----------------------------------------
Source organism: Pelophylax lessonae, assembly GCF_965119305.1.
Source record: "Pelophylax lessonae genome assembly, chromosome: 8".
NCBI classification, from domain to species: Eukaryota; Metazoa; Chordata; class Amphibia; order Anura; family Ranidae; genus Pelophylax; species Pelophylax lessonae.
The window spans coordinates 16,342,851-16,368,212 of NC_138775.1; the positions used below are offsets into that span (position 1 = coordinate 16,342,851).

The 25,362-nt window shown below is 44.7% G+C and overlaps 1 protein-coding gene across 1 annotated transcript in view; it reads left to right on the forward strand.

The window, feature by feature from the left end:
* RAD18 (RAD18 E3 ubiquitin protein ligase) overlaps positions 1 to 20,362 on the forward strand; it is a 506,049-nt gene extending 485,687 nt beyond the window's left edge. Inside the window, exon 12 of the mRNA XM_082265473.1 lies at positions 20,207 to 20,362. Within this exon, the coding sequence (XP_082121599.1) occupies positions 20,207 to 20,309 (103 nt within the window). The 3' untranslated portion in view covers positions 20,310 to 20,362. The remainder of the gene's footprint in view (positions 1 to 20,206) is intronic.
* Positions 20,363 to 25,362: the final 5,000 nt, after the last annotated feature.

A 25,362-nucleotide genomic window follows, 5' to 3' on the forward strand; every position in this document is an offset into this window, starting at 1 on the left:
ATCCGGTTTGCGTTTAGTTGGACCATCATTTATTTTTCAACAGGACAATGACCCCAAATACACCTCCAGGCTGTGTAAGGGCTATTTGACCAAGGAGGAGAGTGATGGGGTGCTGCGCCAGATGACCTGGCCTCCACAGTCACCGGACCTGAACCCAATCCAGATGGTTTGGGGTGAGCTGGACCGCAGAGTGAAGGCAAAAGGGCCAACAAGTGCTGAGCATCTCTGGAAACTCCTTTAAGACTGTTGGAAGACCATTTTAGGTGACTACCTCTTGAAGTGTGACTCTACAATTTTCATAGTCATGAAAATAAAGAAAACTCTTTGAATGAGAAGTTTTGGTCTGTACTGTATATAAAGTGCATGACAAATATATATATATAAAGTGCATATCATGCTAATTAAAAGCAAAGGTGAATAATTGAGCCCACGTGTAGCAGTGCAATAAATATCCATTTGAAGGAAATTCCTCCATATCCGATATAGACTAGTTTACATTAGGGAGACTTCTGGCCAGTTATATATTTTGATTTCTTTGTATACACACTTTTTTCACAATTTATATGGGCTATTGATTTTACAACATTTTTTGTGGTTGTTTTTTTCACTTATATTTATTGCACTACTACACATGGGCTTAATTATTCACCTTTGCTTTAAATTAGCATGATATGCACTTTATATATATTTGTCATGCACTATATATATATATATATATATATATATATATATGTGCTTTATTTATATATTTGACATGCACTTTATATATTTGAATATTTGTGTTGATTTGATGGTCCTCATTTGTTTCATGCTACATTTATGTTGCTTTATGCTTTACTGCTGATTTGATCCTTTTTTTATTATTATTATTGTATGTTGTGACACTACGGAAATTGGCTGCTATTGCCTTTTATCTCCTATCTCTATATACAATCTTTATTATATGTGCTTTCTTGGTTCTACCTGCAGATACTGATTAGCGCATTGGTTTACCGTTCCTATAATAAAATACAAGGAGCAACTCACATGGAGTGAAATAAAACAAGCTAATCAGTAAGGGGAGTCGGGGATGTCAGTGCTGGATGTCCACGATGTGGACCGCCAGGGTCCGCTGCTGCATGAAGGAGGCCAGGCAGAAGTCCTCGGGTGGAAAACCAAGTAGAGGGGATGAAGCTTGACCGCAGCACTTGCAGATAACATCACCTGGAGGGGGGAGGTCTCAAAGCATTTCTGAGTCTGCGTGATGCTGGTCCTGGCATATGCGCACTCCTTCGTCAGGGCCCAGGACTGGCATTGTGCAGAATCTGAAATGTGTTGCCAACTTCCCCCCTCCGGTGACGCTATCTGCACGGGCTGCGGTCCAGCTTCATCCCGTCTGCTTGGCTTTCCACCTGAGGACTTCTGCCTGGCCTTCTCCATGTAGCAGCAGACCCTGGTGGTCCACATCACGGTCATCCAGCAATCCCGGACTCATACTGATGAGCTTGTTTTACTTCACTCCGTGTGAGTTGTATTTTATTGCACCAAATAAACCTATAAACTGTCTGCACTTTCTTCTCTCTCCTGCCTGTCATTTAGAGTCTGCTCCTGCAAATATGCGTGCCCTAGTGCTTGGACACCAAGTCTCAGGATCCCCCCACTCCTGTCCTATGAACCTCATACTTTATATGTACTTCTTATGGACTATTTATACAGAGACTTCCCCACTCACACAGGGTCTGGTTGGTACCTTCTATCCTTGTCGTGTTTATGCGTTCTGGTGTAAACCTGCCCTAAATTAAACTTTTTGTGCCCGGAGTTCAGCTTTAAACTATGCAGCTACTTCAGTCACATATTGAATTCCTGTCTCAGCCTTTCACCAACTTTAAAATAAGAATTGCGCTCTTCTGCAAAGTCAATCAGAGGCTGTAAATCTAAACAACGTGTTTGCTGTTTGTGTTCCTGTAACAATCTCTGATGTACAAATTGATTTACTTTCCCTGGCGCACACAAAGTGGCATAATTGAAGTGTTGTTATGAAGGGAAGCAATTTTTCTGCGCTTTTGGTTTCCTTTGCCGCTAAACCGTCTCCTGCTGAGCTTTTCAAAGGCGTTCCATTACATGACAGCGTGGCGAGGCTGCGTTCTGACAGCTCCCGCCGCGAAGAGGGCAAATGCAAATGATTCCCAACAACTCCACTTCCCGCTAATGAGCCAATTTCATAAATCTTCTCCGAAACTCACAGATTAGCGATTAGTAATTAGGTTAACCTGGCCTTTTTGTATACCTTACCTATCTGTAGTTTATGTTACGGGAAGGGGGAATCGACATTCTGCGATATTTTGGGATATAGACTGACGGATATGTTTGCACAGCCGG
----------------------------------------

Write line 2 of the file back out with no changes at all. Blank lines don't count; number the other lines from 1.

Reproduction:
Source record: "Pelophylax lessonae genome assembly, chromosome: 8".